At the 10th annual Assises du Très Haut Debit (Superfast broadband symposium) hosted by Aromates and IDATE DigiWorld in Paris on 6 July, we delivered a sneak peak of our coverage figures for Europe at the end of 2015, drawing on our own FTTx databases, the latest data collected from regulators and operators, along with our freshly released market report, “The Digital Agenda for Europe: a snapshot”.
Clearly, the situation varies dramatically from country to country, and the objectives set by Europe will be hard for some countries to achieve without a major policy push. The most advanced countries benefit from a strong cable footprint and an incumbent carrier that has made less ambitious technical choices than extensive FTTH rollouts. Belgium, for instance, combines vast a and dense cable system that has been upgraded to the latest Docsis technologies (>100Mps) and the top carrier’s choice to upgrade its legacy copper network to VDSL (>30Mps).
On the whole, the largest countries in Europe are less likely to achieve all of the Digital Agenda objectives. In France, for instance, the combination of giving top priority to achieving extensive FTTH rollouts, the relatively limited cable coverage (40% of households) and the very gradual deployments in the country’s more rural areas based on public-private partnerships – which will eventually coverage 40% of access lines – have put the country among the lowest ranked in terms of availability of superfast access lines and average connection speeds. The situation is better in the UK and Germany where BT and DT were quick to deploy VDSL (>30 Mbps) access products, in response to aggressive competition from cablecos. Meanwhile Spain, which has combined investments in FTTH and cable, also tops France in the rankings. Only Italy, whose incumbent dragged its heels on significant spending on FTTH and was unable to capitalise on a cable system, is faring less well than France.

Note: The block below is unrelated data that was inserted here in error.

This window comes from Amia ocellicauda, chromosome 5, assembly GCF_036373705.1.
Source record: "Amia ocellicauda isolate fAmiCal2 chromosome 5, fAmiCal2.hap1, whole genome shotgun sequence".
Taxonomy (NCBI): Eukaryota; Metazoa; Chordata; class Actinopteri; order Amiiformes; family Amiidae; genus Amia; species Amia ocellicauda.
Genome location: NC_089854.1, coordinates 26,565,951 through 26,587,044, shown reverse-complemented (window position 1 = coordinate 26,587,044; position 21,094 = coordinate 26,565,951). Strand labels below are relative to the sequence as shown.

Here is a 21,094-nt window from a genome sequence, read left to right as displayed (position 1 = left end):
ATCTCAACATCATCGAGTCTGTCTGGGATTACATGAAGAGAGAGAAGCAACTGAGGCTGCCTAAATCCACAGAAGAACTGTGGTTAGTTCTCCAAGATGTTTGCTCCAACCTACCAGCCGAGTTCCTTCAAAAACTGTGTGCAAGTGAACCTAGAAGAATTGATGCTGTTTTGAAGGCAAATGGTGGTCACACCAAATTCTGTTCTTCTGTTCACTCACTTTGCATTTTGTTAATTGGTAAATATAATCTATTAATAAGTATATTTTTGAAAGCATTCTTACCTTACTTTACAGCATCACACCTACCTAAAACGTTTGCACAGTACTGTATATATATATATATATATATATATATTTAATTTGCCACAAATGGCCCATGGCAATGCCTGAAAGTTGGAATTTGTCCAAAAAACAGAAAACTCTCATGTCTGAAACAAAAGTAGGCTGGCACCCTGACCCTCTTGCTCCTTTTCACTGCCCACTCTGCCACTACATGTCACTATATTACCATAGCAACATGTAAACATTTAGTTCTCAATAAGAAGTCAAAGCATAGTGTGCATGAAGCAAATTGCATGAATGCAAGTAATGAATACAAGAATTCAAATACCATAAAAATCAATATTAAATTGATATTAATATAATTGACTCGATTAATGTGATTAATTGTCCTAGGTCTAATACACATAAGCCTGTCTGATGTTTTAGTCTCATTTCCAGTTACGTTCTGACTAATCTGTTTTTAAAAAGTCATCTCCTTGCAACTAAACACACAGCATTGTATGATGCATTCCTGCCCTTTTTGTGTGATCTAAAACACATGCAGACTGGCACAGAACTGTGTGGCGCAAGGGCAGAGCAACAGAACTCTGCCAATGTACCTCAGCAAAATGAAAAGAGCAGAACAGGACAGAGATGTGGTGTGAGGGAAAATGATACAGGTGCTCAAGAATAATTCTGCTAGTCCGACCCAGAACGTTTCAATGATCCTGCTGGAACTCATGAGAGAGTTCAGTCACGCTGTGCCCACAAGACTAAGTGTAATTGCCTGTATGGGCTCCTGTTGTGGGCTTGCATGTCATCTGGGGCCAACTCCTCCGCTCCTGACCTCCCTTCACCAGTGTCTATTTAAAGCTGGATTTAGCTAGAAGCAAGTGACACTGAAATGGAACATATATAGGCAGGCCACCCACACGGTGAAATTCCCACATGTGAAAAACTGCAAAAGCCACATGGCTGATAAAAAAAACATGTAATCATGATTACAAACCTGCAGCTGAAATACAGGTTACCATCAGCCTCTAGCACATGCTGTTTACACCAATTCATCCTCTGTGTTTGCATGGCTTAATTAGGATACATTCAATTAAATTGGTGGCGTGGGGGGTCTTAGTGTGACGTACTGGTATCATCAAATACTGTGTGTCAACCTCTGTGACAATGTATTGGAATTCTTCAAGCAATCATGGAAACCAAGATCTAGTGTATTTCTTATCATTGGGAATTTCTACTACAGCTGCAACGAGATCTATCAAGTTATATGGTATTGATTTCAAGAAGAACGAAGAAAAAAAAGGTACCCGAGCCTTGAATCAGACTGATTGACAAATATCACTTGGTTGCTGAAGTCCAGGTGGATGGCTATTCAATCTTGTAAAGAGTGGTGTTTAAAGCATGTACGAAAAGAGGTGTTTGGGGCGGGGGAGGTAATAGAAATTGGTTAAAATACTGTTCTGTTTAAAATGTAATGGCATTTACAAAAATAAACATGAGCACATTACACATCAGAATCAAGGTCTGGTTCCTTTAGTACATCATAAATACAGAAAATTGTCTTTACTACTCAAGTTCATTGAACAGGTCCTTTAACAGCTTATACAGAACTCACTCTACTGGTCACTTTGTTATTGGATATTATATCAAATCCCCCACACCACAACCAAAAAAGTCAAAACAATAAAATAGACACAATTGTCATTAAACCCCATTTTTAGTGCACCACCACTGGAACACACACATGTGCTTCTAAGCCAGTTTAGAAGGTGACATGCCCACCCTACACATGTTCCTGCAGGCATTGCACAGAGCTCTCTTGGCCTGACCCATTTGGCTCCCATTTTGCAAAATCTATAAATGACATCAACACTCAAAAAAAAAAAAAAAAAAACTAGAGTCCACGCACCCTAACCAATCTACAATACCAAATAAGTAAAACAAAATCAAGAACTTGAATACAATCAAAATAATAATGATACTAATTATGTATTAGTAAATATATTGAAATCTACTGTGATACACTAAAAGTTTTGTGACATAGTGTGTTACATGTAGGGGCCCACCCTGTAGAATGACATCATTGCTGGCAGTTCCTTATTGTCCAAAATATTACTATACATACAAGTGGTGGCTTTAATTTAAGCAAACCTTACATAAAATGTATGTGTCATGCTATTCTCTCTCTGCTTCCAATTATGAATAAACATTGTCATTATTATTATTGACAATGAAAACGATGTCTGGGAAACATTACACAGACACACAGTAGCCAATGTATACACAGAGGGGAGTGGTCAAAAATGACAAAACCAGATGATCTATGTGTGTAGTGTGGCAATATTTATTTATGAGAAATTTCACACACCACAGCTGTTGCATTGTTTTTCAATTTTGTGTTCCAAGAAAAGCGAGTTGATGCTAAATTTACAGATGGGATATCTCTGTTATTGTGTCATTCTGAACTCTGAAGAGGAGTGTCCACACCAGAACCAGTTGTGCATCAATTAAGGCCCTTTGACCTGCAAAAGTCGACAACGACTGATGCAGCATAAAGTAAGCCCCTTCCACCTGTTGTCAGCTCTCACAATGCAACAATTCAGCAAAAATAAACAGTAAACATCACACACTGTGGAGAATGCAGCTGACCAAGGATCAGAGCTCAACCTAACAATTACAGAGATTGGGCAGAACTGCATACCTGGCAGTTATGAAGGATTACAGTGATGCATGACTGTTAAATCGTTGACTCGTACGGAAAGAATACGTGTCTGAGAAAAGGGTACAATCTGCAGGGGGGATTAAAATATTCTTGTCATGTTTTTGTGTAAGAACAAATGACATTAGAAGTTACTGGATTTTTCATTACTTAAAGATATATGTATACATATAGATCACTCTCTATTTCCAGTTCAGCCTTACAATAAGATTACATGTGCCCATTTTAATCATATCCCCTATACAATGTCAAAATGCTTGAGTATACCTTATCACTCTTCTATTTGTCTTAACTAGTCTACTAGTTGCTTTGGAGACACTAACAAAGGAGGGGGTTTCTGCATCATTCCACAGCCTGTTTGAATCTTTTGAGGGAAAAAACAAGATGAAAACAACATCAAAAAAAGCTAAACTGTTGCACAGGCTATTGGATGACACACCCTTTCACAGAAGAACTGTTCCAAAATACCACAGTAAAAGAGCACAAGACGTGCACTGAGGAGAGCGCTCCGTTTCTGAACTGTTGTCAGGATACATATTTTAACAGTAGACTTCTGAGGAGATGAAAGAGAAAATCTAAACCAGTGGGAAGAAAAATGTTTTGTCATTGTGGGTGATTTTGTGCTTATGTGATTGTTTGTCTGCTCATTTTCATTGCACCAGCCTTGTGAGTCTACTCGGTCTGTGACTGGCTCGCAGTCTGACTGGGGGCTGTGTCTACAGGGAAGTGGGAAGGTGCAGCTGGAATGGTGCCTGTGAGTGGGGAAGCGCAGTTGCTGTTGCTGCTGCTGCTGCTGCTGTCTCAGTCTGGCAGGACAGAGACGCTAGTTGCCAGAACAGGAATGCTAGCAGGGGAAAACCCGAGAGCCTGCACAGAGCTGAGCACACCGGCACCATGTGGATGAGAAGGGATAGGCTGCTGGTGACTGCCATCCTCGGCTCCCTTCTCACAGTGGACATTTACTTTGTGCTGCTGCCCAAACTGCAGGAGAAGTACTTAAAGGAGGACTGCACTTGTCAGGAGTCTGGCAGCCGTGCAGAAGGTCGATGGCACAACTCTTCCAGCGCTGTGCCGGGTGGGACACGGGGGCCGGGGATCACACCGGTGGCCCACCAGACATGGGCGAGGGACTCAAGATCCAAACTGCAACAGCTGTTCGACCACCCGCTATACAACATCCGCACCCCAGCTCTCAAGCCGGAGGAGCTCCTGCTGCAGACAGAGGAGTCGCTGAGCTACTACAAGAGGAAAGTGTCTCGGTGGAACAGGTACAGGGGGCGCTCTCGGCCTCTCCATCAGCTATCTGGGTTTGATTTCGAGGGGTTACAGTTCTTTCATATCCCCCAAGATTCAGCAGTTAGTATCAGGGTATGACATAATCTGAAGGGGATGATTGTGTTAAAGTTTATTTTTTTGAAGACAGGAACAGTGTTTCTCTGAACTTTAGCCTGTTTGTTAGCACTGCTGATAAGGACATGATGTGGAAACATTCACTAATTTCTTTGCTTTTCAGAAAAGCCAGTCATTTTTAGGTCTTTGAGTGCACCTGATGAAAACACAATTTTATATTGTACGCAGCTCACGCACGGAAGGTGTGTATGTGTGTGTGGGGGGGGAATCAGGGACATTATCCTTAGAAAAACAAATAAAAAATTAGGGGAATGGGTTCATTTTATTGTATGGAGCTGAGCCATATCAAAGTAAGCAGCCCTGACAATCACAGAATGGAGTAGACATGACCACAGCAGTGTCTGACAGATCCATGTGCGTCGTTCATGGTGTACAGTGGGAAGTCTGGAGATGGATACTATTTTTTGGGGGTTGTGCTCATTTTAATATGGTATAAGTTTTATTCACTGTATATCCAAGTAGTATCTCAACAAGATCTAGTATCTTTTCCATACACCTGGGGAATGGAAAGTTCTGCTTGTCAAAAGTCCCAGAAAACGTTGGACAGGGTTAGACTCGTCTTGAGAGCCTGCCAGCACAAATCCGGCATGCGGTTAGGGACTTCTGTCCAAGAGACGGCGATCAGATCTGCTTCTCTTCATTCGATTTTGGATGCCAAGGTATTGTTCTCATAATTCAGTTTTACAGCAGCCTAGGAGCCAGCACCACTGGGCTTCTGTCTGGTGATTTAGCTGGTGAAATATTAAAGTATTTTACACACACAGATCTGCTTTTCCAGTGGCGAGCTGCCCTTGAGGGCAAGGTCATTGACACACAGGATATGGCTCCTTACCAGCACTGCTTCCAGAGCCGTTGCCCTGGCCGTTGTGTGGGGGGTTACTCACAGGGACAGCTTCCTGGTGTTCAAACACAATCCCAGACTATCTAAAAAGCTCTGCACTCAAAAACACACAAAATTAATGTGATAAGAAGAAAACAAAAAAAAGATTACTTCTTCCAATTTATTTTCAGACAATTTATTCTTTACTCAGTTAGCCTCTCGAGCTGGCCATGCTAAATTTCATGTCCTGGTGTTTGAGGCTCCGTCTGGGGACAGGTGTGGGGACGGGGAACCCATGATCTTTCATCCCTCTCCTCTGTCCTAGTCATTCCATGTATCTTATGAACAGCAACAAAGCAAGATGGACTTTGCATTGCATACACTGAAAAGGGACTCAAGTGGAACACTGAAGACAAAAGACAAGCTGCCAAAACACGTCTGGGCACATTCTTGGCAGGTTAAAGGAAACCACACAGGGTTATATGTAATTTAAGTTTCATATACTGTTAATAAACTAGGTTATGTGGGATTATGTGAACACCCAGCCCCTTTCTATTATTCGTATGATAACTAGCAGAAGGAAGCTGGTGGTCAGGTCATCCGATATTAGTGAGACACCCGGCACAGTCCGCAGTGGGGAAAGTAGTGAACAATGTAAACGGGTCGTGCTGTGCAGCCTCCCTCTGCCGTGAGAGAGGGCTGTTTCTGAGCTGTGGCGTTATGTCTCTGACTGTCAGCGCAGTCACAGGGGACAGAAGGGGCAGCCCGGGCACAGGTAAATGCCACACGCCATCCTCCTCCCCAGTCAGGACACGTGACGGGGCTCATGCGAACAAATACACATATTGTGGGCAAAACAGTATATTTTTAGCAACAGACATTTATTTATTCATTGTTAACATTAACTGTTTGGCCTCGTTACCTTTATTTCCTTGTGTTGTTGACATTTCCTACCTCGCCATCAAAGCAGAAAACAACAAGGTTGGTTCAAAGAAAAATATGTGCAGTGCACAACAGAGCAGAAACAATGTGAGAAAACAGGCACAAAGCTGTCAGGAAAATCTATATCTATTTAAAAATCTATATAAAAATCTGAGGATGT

The IDATE DigiWorld report reveals that, once ultrafast access networks are in place, customers are eager to sign up. We have therefore noted a much higher NGA take-up rate in those areas where ultrafast access (100 Mbps and faster) is available. This means that we can count on a virtuous cycle of differentiation that encourages market players to invest in faster networks, not with a view to continually increasing the price of access plans, but rather to enable solutions that meet a growing array of needs.
When considering these future scenarios we must not, however, underestimate the complexity of the regulator’s task which, up until now, has been defined by European copper LLU rules. The fact of replacing ADSL with VDSL (with Vectoring/Bonding and G.fast) and FTTH would seem to give the incumbent a natural advantage, setting up a duopoly with cable. But this is too simplified a view since we also need to take into account (particularly when looking at the regulatory situation in France) the potential for duplicating superfast infrastructures in very high-density areas, how it is in operators’ interest to pool their investments in medium-density areas, and the role of public-private partnerships in sparsely populated areas, not to mention the promise of superfast mobile.
Hope you all have a great summer!
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Hao Yi Emerging technologies expert, IDATE DigiWorld
The development of the mobile payment market was still heterogeneous in 2015.
The m-commerce payment market grew steadily, whereas the in-store mobile payment market remained nascent given the transaction volume, although the release of Apple Pay one year earlier had seemingly put an end to the doubts about near field communication (NFC) being the right technology for in-store proximity payment.
IDATE DigiWorld estimates that the worldwide m-commerce market revenue will likely grow from 2015 to 2019 at a CAGR of 26.5%, growing its share 26% of the overall value of the e-commerce market to 44.2%. As regards the arrival of in-store mobile payments with NFC technology, QR code, mobile wallets, mobile point-of-sale (mPOS) solutions and other mobile payment methods, IDATE DigiWorld values their transaction volume to grow at a CAGR of 74% between 2015 and 2019. The volume of in-store mobile payments is tiny compared to the trillions of USD of all point-of-sale (POS) transactions.
On the in-store payment market, no one has really ‘wined out’ as yet, although Internet giants (Apple, Google and Samsung) as well as card networks (Visa and MasterCard) are very active, and numerous new entrants are flooding in.
In addition, NFC payment working with mobile wallets did not see the expected explosion in volume. Even though the technology and NFC-enabled POS terminals have been progressively in place for many years, the perceived value of such services is low for consumers.
From the perspective of merchants, mobile payment alone is not enough to bring about mass adoption.
Find out more about this market in our dedicated report